The Pleasures of Imagination: Book The First: The Argument

Mark Akenside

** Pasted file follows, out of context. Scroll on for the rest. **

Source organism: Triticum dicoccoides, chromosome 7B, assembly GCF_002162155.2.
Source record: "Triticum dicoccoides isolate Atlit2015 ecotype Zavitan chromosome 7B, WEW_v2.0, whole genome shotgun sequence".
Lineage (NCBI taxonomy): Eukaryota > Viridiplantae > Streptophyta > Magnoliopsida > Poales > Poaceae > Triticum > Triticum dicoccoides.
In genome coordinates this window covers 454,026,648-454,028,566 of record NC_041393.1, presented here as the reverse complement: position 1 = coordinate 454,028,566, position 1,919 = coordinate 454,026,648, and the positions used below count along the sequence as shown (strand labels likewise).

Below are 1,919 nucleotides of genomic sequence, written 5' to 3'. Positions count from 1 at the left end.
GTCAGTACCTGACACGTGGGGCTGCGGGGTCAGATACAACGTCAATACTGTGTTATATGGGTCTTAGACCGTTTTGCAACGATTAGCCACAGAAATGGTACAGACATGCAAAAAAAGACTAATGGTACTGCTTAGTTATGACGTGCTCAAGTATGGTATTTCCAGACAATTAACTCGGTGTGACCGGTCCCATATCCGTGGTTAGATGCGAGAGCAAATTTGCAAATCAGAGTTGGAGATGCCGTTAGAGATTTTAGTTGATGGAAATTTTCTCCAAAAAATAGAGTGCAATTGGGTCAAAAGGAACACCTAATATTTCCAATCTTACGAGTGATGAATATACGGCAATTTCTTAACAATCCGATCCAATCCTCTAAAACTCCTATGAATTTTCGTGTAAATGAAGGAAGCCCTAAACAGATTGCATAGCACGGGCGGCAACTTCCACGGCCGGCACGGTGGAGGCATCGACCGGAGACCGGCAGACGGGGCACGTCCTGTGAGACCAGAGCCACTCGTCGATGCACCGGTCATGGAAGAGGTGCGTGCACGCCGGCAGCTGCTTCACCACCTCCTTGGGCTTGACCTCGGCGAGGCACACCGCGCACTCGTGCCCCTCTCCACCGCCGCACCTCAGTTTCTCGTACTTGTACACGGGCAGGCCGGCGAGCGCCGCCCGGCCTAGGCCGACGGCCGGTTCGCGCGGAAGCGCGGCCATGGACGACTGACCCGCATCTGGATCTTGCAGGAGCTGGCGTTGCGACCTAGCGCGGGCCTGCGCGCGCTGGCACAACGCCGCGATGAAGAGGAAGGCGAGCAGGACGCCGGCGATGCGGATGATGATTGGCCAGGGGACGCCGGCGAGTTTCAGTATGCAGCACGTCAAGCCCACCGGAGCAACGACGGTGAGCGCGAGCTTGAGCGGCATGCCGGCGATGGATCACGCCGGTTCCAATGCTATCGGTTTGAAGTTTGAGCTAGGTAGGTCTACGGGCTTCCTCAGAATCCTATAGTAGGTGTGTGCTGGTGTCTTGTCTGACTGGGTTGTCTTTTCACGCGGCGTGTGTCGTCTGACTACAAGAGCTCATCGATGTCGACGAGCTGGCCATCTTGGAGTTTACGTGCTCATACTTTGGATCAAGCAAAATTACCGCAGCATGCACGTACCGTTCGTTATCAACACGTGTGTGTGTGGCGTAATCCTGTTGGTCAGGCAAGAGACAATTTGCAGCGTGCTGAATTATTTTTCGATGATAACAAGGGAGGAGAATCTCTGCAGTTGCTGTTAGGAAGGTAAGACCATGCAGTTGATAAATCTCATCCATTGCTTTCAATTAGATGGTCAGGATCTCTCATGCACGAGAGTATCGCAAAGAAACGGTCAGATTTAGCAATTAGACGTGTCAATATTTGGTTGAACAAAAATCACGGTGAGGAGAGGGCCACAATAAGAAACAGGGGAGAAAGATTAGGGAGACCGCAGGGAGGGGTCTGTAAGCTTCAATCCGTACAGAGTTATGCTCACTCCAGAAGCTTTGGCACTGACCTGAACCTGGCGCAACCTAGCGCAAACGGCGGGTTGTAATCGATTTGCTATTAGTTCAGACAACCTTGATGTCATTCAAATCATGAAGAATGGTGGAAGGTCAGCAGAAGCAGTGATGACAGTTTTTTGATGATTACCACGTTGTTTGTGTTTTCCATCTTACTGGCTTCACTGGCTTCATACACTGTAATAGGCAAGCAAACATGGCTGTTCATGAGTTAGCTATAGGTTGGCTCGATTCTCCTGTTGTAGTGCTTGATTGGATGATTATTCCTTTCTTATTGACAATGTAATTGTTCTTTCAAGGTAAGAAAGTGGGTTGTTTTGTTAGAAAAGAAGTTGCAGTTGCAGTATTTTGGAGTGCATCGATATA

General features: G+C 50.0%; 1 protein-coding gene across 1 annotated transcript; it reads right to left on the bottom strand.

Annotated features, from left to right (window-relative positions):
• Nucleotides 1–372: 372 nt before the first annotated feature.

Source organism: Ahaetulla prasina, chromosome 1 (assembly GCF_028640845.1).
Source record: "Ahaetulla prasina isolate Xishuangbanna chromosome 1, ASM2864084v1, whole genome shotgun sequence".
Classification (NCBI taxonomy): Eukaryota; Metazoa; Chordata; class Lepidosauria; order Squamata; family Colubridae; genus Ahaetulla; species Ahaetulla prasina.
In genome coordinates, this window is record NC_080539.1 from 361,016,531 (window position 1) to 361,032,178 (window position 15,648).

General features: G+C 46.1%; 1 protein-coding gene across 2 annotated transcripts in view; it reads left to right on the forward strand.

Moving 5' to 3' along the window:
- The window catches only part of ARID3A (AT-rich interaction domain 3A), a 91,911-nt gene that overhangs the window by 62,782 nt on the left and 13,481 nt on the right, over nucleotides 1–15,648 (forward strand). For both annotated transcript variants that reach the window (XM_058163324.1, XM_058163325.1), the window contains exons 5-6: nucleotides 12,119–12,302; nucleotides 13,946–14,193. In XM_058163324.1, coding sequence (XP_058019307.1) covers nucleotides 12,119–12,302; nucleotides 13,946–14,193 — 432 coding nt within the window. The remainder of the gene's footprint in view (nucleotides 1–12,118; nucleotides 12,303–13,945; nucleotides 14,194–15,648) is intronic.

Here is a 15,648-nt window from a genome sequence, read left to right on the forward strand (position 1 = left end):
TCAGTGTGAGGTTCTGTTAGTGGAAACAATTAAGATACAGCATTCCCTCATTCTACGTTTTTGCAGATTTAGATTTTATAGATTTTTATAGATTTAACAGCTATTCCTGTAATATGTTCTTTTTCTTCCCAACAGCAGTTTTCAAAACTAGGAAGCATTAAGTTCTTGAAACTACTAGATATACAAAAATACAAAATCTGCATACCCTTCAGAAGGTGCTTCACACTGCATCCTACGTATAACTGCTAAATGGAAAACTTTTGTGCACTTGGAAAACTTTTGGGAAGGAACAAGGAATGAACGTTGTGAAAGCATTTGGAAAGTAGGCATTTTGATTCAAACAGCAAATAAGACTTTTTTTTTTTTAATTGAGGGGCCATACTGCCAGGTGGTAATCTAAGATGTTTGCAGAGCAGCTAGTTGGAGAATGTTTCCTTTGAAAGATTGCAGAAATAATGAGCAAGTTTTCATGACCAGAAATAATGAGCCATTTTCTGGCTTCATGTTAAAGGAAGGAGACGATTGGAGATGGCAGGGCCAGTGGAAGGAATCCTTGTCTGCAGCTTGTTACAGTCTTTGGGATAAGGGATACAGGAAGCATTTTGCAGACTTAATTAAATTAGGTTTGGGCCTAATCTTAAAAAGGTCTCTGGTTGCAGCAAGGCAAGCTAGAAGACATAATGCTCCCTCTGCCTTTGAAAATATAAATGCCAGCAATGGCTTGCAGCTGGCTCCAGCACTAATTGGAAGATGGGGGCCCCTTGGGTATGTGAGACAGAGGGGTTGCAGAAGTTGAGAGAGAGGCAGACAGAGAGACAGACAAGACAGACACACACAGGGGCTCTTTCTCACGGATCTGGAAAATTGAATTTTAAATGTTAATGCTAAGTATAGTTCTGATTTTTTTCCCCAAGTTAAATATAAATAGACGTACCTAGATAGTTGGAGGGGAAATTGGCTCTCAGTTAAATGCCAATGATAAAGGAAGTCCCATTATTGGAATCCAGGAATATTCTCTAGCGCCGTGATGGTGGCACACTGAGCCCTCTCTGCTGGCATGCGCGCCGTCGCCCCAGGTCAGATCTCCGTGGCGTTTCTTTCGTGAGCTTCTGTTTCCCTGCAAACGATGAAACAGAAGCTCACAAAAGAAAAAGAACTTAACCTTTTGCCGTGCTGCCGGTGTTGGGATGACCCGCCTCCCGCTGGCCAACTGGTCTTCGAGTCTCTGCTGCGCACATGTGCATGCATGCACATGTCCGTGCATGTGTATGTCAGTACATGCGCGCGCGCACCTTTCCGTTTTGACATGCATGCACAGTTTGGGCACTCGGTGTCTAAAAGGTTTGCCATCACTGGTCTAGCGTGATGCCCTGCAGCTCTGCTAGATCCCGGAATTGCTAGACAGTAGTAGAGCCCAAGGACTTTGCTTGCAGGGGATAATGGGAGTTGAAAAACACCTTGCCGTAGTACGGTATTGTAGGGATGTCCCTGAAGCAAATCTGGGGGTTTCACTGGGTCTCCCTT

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ARGUMENT OF THE FIRST BOOK. THE subject proposed. Difficulty of treating it poetically. The ideas of the divine mind, the origin of every quality pleasing to the imagination. The natural variety of constitution in the minds of men; with its final cause. The idea of a fine imagination, and the state of the mind in the enjoyment of those pleasures which it affords. All the primary pleasures of the imagination result from the perception of greatness, or wonderfulness, or beauty in objects. The pleasure from greatness, with its final cause. Pleasure from novelty or wonderfulness, with its final cause. Pleasure from beauty, with its final cause. The connexion of beauty with truth and good, applied to the conduct of life. Invitation to the study of moral philosophy. The different degrees of beauty in different species of objects: colour; shape; natural concretes; vegetables; animals; the mind. The sublime, the fair, the wonderful of the mind. The connexion of the imagination and the moral faculty. Conclusion.

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